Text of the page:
A question that often comes up in nutrition: what is the difference between white, brown, dark brown sugars, ect. Is there a difference or not?
In terms of price, there is no doubt that white sugar is cheaper! But in terms of the nutritional quality of products, let’s see what the medical literature tells us.
White table sugar, brown sugar or whole sugar are very similar products. They all consist of sucrose, a molecule consisting of 50% glucose and 50% fructose. White sugar is a refined product, it is almost 100% sucrose. Red or full sugar is a less processed product that also contains molasses, derived from sugar cane, source of vitamins and minerals But in truth the vitamin content remains very low.
The problem of sugar, whether white or complete, is the same as that of glucose-fructose syrup used by manufacturers. Indeed, they all contain about 50% glucose and 50% fructose, sometimes even more fructose for the latter. With rapidly dangerous effects, comparable to a drug such as alcohol according to US researchers and in particular, it increases insulin resistance, promotes diabetes, overweight and cardiovascular disease. Its role in the obesity of the industrialised countries seems very important. By eating white sugar, brown sugar, brown sugar, cane sugar, the effects on the body are exactly the same. And since it is fructose that gives mainly the sweet taste in natural products, no product escapes this observation: consuming sugar is not better for health than consuming glucose-fructose syrup.
There is only one simple solution: to limit the consumption of sweet products, even if they are natural. The use of sweeteners is a real-false solution: on the one hand manufacturers mix them with sugars such as maltodextrin to reduce the cost (which makes them lose a lot of interest in the product) and on the other hand at a dose some of them could pose health hazards. However, if you are unable to get rid of the sweet taste and you are overweight, you have liver problems and diabetes, the replacement of sugar with products with sweetener such as stevia may be a transitional option, on the way of total weaning.
Stevia is a good alternative to sugar. Stevia extract may be considered one of the safest sweeteners available today, and there is no doubt about it, unlike other chemical sweeteners.
The fact that sugar is organic has nothing to do with refining. Cane sugar exists in different forms:
the whole sugar is not refined so the unrefined sugar is the complete sugar.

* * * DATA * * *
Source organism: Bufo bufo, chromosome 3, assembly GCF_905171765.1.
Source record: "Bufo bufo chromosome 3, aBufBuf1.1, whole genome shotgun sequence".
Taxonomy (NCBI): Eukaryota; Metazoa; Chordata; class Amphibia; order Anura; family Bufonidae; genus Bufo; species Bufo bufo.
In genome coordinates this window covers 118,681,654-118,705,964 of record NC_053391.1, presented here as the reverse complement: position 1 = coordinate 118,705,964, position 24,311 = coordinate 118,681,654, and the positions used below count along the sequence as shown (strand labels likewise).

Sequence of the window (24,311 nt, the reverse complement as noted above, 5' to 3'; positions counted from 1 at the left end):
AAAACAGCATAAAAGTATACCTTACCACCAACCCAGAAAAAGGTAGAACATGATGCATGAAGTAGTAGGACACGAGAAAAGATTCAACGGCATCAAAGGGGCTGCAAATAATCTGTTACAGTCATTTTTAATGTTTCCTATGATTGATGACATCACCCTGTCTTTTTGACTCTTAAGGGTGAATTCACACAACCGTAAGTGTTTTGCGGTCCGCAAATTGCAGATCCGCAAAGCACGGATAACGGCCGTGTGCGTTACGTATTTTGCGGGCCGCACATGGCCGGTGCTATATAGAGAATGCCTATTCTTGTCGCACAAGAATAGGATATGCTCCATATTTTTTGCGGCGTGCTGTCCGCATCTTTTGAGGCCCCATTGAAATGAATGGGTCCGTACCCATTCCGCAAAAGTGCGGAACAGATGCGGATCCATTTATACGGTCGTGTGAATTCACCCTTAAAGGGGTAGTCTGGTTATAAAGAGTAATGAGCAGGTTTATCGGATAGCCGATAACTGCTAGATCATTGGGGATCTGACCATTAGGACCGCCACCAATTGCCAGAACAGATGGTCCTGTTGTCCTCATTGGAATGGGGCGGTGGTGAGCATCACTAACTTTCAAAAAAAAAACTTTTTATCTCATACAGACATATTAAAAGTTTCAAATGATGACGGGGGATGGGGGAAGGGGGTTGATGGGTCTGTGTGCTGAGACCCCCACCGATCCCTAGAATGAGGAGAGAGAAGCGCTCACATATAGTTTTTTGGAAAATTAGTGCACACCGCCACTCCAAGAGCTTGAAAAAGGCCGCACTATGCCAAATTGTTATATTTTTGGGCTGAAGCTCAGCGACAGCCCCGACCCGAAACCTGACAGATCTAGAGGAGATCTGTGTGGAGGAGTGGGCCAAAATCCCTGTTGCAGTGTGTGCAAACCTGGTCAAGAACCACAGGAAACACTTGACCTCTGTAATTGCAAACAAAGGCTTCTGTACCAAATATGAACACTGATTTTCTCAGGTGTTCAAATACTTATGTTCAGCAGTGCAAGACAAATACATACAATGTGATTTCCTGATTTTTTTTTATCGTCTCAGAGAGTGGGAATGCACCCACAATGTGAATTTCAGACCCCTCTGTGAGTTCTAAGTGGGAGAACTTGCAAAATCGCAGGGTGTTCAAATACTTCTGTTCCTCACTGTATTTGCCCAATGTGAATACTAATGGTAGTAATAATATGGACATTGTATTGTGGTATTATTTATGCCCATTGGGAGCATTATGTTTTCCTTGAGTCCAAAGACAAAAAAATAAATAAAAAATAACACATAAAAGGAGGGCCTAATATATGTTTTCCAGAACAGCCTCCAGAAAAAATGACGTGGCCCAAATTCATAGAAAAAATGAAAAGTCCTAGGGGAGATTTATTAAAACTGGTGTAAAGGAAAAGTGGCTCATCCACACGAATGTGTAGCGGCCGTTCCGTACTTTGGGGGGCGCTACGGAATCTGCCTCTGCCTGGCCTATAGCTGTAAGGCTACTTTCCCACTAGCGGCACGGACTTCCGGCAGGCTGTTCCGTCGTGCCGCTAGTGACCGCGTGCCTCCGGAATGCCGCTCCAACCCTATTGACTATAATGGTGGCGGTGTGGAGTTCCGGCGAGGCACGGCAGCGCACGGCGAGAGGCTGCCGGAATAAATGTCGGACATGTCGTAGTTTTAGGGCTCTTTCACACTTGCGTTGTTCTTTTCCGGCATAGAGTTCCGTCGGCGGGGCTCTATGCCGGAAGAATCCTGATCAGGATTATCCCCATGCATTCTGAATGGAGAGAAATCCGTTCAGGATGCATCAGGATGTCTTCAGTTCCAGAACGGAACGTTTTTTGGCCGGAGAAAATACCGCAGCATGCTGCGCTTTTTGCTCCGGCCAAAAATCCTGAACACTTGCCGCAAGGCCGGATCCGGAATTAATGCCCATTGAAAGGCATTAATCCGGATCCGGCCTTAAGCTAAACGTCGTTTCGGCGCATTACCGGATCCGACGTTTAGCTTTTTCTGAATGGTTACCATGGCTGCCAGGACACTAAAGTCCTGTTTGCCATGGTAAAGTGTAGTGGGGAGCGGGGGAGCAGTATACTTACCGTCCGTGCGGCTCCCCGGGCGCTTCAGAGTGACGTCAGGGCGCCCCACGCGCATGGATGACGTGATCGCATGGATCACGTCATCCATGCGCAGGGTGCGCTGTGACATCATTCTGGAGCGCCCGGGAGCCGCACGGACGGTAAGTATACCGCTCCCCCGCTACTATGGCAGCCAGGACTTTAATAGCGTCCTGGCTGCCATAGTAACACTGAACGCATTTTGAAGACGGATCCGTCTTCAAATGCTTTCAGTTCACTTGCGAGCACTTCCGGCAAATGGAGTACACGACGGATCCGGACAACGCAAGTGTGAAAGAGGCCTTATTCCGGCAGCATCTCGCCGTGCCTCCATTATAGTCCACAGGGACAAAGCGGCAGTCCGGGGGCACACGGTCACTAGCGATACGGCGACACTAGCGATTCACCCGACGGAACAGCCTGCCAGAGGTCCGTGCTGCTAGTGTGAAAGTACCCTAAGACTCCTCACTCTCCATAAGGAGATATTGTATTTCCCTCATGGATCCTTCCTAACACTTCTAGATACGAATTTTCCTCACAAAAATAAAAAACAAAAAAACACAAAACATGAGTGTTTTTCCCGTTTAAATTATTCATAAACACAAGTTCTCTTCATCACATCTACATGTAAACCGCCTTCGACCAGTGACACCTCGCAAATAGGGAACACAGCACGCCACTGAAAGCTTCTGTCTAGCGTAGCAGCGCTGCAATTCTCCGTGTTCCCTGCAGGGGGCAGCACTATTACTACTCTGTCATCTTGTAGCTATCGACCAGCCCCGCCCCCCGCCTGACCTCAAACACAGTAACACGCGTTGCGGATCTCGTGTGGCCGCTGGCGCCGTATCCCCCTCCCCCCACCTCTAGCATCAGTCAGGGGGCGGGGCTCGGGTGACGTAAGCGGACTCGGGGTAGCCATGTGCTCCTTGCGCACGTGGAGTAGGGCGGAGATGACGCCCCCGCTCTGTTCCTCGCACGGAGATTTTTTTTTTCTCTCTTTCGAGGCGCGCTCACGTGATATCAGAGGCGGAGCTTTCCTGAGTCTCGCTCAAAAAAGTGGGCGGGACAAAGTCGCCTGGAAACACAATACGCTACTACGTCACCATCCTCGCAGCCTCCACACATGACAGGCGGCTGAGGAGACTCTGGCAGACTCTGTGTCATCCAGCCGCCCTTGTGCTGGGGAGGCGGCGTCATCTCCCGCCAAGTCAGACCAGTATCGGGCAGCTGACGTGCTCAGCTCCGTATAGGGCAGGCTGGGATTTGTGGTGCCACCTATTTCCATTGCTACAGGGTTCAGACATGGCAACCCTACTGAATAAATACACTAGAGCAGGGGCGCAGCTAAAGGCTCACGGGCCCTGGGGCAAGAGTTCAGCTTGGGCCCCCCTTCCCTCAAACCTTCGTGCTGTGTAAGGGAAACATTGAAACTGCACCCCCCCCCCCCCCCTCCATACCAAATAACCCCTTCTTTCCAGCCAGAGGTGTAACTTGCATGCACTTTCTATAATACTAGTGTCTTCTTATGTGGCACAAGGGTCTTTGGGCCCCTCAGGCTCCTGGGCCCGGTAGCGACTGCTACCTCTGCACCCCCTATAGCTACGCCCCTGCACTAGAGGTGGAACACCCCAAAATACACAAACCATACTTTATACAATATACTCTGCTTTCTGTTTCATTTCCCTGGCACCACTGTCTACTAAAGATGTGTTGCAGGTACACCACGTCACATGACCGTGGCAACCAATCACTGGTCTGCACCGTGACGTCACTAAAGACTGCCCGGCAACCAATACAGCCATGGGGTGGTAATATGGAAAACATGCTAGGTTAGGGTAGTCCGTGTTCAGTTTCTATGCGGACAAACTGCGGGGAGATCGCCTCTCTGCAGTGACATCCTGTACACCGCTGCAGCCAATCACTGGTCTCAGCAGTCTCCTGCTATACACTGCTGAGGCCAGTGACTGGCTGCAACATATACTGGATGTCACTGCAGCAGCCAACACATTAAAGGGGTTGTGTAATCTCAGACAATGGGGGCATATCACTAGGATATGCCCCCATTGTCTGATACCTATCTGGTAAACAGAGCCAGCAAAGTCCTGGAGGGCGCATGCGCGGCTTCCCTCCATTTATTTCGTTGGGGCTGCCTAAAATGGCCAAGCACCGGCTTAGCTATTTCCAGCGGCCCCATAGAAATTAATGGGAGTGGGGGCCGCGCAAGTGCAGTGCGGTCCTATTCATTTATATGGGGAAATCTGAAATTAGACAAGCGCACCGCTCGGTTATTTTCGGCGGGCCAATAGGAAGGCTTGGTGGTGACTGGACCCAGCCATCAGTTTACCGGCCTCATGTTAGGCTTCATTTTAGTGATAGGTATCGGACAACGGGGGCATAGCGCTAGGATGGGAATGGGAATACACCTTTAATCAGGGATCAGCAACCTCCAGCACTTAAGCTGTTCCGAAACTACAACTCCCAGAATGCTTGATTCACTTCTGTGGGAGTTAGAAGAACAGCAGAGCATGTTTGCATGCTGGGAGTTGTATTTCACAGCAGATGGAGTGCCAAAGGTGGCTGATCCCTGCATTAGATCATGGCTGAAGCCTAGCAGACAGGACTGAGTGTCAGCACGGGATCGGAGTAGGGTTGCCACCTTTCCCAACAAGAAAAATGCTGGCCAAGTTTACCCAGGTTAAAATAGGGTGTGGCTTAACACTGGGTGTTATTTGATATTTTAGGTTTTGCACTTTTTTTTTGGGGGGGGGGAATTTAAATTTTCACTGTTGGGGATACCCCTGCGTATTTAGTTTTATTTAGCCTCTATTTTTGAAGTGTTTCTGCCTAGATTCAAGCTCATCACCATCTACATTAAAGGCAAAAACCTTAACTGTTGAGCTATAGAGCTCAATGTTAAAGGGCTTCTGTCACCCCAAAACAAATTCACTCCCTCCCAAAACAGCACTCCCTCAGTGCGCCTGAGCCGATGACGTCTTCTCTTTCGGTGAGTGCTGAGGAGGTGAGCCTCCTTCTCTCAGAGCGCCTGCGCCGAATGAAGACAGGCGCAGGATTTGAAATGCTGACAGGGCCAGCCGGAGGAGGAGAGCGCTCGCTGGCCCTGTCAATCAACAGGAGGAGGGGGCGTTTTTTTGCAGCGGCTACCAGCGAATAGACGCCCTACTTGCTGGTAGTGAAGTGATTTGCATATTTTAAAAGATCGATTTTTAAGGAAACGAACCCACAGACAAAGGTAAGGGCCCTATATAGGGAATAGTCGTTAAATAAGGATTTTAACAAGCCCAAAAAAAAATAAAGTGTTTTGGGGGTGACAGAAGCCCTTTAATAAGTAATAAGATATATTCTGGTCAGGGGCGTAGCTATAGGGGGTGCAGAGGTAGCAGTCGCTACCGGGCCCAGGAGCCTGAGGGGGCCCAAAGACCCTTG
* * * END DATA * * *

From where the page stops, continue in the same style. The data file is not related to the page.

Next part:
but the white sugar can be derived from sugar cane and in this case it is refined.
Brown sugar has undergone partial refining, less important than white sugar.
The first option is much more interesting nutritionally because rich in minerals and trace elements. It is not a carcinogenic sugar like white sugar for example. It has its place in the kitchen.
Unrefined sugars include: honey, agave nectar, brown rice syrup, maple syrup (pure), cane juice, date sugar, molasses and other similar products.
So, Honey ?
Honey contains fructose. Unrefined sugars contain sucrose, fructose and glucose. But, more importantly, because these two products are pure, they contain a lot of vitamins and minerals. It contains: calcium, chromium, cobalt, copper, magnesium, manganese, phosphorus, potassium, iron and zinc. Also, because these two products are in a raw form they do not quickly increase blood sugar levels.
The rule is simple: the less refined a sugar, the more health benefits it has. The more refined a sugar is, the less health benefits it has. Refined white sugar (or “table sugar”) does not contain any of the benefits mentioned above. At the AMCC, we recommend honey and unrefined sugars instead.
Depending on the honey you choose you can benefit from its virtues. For example: fir honey is excellent on the respiratory sphere, hawthorn honey is antispasmodic, orange honey is soothing etc.
Honey and Maple Syrup
Pure maple syrup has a glycemic index of 54 and pure honey of 58 (source) so both will cause a smaller increase in blood glucose levels than white sugar. But there will still be an increase. Despite their health benefits, they are still concentrated sources of carbohydrates. In 25g of maple syrup for example, we find 18g of carbohydrates. Diabetics should keep this in mind, even though maple syrup and honey contain potentially beneficial elements. Both are the type of food that should only be eaten once in a while.
In case of diabetes, honey and maple syrup can be used to REPLACE other sugars but not to ADD.
Honey in herbal tea, why not?
Flavonoids and vitamins are sensitive to heat. So if you sweeten your infusion at the last moment, after cutting the heat under the pot (and if you wait a bit for the temperature to cool down), you preserve the nutrients to the maximum. The idea of bad sugar for the liver is wrong. You can sweeten your digestive infusions with a little honey, it’s all about measurement!
The dangers of glucose and fructose seem proportional to the dose consumed. Marginal and occasional consumption of even white sugar is possible – but watch out for hidden sources (industrial products).